May, Felicity EB, E-mail: F.E.B.May@ncl.ac.uk. Novel drugs that target the estrogen-related receptor alpha: their therapeutic potential in breast cancer. New Zealand: N. p., 2014. Web. doi:10.2147/CMAR.S35024.
May, Felicity EB, E-mail: F.E.B.May@ncl.ac.uk. Novel drugs that target the estrogen-related receptor alpha: their therapeutic potential in breast cancer. New Zealand. doi:10.2147/CMAR.S35024.
May, Felicity EB, E-mail: F.E.B.May@ncl.ac.uk. 2014. "Novel drugs that target the estrogen-related receptor alpha: their therapeutic potential in breast cancer." New Zealand. doi:10.2147/CMAR.S35024. https://www.osti.gov/servlets/purl/10.2147/CMAR.S35024.
@misc{etde_22431886,
title = {Novel drugs that target the estrogen-related receptor alpha: their therapeutic potential in breast cancer}
author = {May, Felicity EB, E-mail: F.E.B.May@ncl.ac.uk}
abstractNote = {The incidence of breast cancer continues to rise: 1.7 million women were diagnosed with and 521,000 women died from breast cancer in 2012. This review considers first current treatment options: surgery; radiotherapy; and systemic endocrine, anti-biological, and cytotoxic therapies. Clinical management includes prevention, early detection by screening, treatment with curative intent, management of chronic disease, and palliative control of advanced breast cancer. Next, the potential of novel drugs that target DNA repair, growth factor dependence, intracellular and intercellular signal transduction, and cell cycle are considered. Estrogen-related receptor alpha has attracted attention as a therapeutic target in triple-negative breast cancers with de novo resistance to, and in breast cancers with acquired resistance to, endocrine therapies such as antiestrogens and aromatase inhibitors. Estrogen-related receptor alpha is an orphan receptor and transcription factor. Its activity is regulated by coregulator proteins and posttranslational modification. It is an energy sensor that controls adaptation to energy demand and may facilitate glycolytic metabolism and mitochondrial oxidative respiration in breast cancer cells. Estrogen-related receptor alpha increases breast cancer cell migration, proliferation, and tumor development. It is expressed at high levels in estrogen receptor-negative tumors, and is proposed to activate estrogen-responsive genes in endocrine-resistant tumors. The structures and functions of the ligand-binding domains of estrogen receptor alpha and estrogen-related receptor alpha, their ability to bind estrogens, phytoestrogens, and synthetic ligands, and the effects of ligand agonists, antagonists, and inverse agonists on biological activity, are evaluated. Synthetic ligands of estrogen-related receptor alpha have activity in preclinical models of metabolic disorders, diabetes, osteoporosis, and oncology. The clinical settings in which these novel drugs might have utility in the management of advanced breast cancer, and biomarkers for stratification of patients likely to benefit, are discussed. Finally, the potential side effects of the novel drugs on metabolism, osteoporosis, osteo-metastasis, and cachexia are considered.}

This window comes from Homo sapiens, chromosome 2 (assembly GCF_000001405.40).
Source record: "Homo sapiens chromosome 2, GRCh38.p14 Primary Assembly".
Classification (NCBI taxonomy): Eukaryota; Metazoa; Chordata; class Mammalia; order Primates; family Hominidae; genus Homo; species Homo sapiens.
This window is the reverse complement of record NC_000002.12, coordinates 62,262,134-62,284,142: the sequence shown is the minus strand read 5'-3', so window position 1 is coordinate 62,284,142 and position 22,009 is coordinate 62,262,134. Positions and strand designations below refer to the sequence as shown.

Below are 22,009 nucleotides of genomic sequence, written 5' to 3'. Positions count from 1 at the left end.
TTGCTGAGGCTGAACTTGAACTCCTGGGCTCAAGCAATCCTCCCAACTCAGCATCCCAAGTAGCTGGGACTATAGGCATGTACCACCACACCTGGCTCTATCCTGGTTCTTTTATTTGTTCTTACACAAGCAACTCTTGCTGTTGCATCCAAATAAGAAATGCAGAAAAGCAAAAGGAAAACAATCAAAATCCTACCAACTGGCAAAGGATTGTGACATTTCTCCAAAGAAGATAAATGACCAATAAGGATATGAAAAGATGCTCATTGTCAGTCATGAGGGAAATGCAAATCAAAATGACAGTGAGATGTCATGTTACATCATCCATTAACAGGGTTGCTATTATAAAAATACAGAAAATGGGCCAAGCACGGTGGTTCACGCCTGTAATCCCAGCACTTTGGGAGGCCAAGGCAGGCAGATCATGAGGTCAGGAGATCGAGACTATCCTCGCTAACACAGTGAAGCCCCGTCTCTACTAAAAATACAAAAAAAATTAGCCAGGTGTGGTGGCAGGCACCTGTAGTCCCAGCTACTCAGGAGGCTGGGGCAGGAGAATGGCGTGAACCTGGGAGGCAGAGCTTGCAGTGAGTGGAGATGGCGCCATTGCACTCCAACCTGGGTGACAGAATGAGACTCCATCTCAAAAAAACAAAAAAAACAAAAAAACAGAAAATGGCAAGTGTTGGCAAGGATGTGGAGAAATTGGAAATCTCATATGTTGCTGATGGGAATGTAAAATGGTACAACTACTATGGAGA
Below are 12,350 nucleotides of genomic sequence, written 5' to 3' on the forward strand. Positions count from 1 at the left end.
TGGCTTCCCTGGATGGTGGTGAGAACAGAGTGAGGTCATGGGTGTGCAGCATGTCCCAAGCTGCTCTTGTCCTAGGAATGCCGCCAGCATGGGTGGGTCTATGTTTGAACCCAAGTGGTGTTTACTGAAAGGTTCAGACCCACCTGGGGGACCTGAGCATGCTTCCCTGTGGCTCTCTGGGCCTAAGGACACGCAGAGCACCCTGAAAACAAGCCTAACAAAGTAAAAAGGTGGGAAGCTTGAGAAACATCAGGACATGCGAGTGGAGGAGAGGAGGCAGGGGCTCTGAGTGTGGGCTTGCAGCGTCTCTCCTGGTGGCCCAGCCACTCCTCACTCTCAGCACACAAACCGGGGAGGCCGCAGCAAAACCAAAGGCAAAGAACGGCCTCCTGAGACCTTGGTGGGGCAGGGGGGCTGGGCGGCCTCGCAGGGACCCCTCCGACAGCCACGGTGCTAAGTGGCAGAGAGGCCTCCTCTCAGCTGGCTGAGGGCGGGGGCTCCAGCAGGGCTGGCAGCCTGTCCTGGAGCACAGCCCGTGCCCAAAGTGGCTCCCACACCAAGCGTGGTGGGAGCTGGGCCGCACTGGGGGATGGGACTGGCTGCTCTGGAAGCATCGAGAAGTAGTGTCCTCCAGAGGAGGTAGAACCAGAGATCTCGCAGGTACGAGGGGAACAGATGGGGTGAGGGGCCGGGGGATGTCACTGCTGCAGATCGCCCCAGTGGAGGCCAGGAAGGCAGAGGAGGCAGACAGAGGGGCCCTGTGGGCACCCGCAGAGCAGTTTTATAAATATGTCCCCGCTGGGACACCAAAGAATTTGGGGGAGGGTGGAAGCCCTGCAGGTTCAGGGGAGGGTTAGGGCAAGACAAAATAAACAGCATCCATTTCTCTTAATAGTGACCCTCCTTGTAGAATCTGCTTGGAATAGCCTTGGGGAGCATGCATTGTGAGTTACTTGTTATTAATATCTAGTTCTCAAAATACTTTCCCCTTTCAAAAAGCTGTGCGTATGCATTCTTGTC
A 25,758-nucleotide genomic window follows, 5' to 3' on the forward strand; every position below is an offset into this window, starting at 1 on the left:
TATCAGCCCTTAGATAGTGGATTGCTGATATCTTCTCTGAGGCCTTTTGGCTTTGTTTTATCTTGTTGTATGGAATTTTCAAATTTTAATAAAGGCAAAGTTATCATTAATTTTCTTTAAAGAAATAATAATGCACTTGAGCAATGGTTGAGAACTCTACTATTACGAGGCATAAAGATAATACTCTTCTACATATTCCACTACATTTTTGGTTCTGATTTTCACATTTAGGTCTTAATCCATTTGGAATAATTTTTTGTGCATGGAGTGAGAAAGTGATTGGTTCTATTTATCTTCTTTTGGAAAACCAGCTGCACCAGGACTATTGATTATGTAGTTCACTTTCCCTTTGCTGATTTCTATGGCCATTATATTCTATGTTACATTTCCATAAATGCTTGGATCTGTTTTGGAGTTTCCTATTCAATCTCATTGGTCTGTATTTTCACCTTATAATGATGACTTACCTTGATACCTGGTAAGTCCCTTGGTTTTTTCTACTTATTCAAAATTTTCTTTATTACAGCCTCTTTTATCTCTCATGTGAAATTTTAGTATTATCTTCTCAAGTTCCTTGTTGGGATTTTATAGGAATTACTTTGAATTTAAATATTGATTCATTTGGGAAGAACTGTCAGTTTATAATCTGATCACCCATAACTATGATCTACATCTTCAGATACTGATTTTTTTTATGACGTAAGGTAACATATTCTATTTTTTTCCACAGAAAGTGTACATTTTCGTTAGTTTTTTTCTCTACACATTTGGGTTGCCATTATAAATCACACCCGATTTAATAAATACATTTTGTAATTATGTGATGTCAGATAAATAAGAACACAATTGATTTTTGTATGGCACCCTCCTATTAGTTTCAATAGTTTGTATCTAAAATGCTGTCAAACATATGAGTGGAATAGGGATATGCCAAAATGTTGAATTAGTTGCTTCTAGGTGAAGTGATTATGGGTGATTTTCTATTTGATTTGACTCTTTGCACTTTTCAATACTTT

doi = {10.2147/CMAR.S35024}
journal = {Cancer Management and Research}
volume = {6}
journal type = {AC}
place = {New Zealand}
year = {2014}
month = {May}
}